Basic Organic Kit
Buy at CuriousMinds.co.uk
Elements are the building blocks of nature. Chemical elements are the fundamental materials of which all matter is composed. An element is a pure substance that cannot be broken down or reduced further without changing its properties. Water, for example, is a compound composed of two elements: hydrogen and oxygen.
The smallest amount of an element that can exist is an atom. An atom is made up of subatomic particles. The most important of these are
- protons, which have positive electrical charges;
- electrons, which have negative electrical charges;
- neutrons, which are electrically neutral.
The atomic number of an element is the number of protons in one atom of the element. Each element has a different atomic number. For example, the atomic number of hydrogen is 1, and the atomic number of oxygen is 8.
Periodic Table of Elements Poster
Buy at AllPosters.com
In 1869 a Russian chemist named Dmitri Mendeleev (1834-1907) achieved the first major breakthrough in organizing the chemical elements. He realized that if elements were arranged in vertical columns by order of increasing atomic mass, there was a regular, or periodic, reccurring sequence of similar chemical and physical properties. Next, Mendeleev established an even greater degree of organization in his table by arranging the columns so that elements with similar chemical and physical properties were adjacent to each other.
In addition to establishing a successful preliminary method of organizing the elements, Mendeleev had left blank spaces. He hypothesised that the blank spaces in his table would predict the existence of as yet undiscovered elements with certain physical and chemical properties. Amazingly, elements with these predicted properties were eventually discovered.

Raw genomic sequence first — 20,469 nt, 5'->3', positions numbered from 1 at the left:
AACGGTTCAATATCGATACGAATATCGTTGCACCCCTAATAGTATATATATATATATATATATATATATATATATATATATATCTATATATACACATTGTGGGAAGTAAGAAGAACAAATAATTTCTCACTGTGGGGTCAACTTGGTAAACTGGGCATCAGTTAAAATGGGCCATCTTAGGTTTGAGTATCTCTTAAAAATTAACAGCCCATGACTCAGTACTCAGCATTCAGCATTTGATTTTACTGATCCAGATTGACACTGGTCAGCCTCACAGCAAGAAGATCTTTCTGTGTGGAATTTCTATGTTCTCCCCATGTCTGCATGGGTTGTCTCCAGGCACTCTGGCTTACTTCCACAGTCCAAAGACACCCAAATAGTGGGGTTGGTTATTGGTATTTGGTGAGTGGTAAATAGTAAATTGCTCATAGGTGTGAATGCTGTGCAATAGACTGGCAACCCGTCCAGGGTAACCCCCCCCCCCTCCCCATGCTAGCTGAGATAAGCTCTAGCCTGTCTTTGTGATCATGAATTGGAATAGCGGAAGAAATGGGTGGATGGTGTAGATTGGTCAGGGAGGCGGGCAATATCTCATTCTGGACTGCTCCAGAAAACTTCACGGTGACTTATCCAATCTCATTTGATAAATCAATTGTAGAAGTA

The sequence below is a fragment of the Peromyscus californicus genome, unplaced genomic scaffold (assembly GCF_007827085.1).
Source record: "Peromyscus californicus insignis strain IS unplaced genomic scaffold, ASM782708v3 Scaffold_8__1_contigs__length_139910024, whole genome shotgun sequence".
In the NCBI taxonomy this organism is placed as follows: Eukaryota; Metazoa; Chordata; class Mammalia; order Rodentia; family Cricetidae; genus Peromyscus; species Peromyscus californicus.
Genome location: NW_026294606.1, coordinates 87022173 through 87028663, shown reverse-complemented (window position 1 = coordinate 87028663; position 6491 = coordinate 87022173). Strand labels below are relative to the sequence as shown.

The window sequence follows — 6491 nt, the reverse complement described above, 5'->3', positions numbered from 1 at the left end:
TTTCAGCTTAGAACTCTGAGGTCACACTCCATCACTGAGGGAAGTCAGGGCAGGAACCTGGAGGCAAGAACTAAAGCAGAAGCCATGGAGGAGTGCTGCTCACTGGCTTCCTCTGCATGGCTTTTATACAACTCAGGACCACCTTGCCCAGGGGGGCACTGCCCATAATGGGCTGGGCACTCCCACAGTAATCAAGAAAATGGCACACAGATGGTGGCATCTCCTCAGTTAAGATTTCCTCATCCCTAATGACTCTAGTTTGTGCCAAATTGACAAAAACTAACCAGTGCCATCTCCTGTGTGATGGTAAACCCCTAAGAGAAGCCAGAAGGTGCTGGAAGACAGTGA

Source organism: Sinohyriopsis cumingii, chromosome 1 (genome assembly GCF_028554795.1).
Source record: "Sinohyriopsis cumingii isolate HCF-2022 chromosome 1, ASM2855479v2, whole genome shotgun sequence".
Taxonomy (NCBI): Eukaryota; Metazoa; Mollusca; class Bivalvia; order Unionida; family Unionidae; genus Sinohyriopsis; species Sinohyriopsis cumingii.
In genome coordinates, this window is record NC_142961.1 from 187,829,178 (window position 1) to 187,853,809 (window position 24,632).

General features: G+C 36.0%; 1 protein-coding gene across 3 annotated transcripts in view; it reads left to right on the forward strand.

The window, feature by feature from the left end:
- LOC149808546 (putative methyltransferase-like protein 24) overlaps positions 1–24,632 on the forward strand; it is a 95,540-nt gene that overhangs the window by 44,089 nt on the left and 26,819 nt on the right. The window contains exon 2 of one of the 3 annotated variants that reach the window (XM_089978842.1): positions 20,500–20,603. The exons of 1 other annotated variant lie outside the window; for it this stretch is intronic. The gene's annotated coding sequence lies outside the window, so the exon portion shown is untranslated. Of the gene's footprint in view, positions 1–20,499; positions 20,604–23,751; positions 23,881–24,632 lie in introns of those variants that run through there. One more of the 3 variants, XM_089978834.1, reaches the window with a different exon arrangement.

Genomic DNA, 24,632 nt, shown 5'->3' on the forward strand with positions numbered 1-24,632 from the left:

Elements with atomic numbers up to 92 (uranium) occur naturally on Earth. Those with atomic numbers 93 (neptunium) or greater are artificial. They have to be synthesized, or created by combining two or more elements with lower atomic numbers. Element 100 is named fermium. Elements with atomic numbers 101 and onwards are known as the transfermium elements. They are also known as heavy elements because their atoms have very large masses compared with atoms of hydrogen, the lightest of all elements.
The heaviest element synthesized to date is element 112. One atom of this element was synthesized by scientists at the Heavy-Ion Research Center (Gesellschaft f�r Schwerionenforschung [GSI]) in Darmstadt, Germany, in February 1996. It was made by bombarding the element lead (atomic number 82) with a high-energy beam of atoms of the element zinc (atomic number 30). The atom existed for a fraction of a second before splitting up. Elements 110 and 111 were discovered by the same group of scientists in 1994.
Names for the six new heavy elements were approved on August 31, 1997, by the International Union of Pure and Applied Chemistry (IUPAC) in Geneva. Elements 110, 111, and 112 have not yet been named.